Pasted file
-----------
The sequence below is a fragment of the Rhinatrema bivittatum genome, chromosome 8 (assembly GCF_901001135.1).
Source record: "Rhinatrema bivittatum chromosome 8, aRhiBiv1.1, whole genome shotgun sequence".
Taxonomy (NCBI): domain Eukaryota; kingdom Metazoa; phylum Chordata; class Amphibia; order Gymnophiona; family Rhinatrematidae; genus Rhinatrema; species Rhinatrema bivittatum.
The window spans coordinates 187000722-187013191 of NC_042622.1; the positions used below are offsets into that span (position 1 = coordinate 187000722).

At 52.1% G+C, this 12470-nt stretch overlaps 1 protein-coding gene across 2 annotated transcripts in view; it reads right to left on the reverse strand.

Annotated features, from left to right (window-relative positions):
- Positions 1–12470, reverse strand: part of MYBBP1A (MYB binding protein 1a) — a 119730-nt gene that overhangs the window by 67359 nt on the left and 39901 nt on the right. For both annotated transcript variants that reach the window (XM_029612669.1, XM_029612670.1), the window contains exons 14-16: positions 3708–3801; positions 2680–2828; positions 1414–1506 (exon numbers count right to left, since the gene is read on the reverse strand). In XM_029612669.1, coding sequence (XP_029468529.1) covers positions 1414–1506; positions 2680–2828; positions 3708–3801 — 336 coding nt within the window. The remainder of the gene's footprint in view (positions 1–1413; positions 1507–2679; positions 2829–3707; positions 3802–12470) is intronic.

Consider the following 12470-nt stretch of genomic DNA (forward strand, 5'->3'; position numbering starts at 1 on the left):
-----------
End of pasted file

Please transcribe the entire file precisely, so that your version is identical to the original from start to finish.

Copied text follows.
The sequence below is a fragment of the Rhinatrema bivittatum genome, chromosome 8 (assembly GCF_901001135.1).
Source record: "Rhinatrema bivittatum chromosome 8, aRhiBiv1.1, whole genome shotgun sequence".
Taxonomy (NCBI): domain Eukaryota; kingdom Metazoa; phylum Chordata; class Amphibia; order Gymnophiona; family Rhinatrematidae; genus Rhinatrema; species Rhinatrema bivittatum.
The window spans coordinates 187000722-187013191 of NC_042622.1; the positions used below are offsets into that span (position 1 = coordinate 187000722).

At 52.1% G+C, this 12470-nt stretch overlaps 1 protein-coding gene across 2 annotated transcripts in view; it reads right to left on the reverse strand.

Annotated features, from left to right (window-relative positions):
- Positions 1–12470, reverse strand: part of MYBBP1A (MYB binding protein 1a) — a 119730-nt gene that overhangs the window by 67359 nt on the left and 39901 nt on the right. For both annotated transcript variants that reach the window (XM_029612669.1, XM_029612670.1), the window contains exons 14-16: positions 3708–3801; positions 2680–2828; positions 1414–1506 (exon numbers count right to left, since the gene is read on the reverse strand). In XM_029612669.1, coding sequence (XP_029468529.1) covers positions 1414–1506; positions 2680–2828; positions 3708–3801 — 336 coding nt within the window. The remainder of the gene's footprint in view (positions 1–1413; positions 1507–2679; positions 2829–3707; positions 3802–12470) is intronic.

Consider the following 12470-nt stretch of genomic DNA (forward strand, 5'->3'; position numbering starts at 1 on the left):